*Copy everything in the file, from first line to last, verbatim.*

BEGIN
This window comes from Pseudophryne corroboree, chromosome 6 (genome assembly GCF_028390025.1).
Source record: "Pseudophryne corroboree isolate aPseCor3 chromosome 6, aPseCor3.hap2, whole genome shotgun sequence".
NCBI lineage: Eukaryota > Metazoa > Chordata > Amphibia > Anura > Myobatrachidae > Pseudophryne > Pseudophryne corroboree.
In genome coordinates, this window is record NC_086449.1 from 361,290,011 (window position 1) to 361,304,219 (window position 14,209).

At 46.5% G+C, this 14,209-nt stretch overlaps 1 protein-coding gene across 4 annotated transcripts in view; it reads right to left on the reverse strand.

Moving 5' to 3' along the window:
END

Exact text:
This window comes from Pseudophryne corroboree, chromosome 6 (genome assembly GCF_028390025.1).
Source record: "Pseudophryne corroboree isolate aPseCor3 chromosome 6, aPseCor3.hap2, whole genome shotgun sequence".
NCBI lineage: Eukaryota > Metazoa > Chordata > Amphibia > Anura > Myobatrachidae > Pseudophryne > Pseudophryne corroboree.
In genome coordinates, this window is record NC_086449.1 from 361,290,011 (window position 1) to 361,304,219 (window position 14,209).

At 46.5% G+C, this 14,209-nt stretch overlaps 1 protein-coding gene across 4 annotated transcripts in view; it reads right to left on the reverse strand.

Moving 5' to 3' along the window: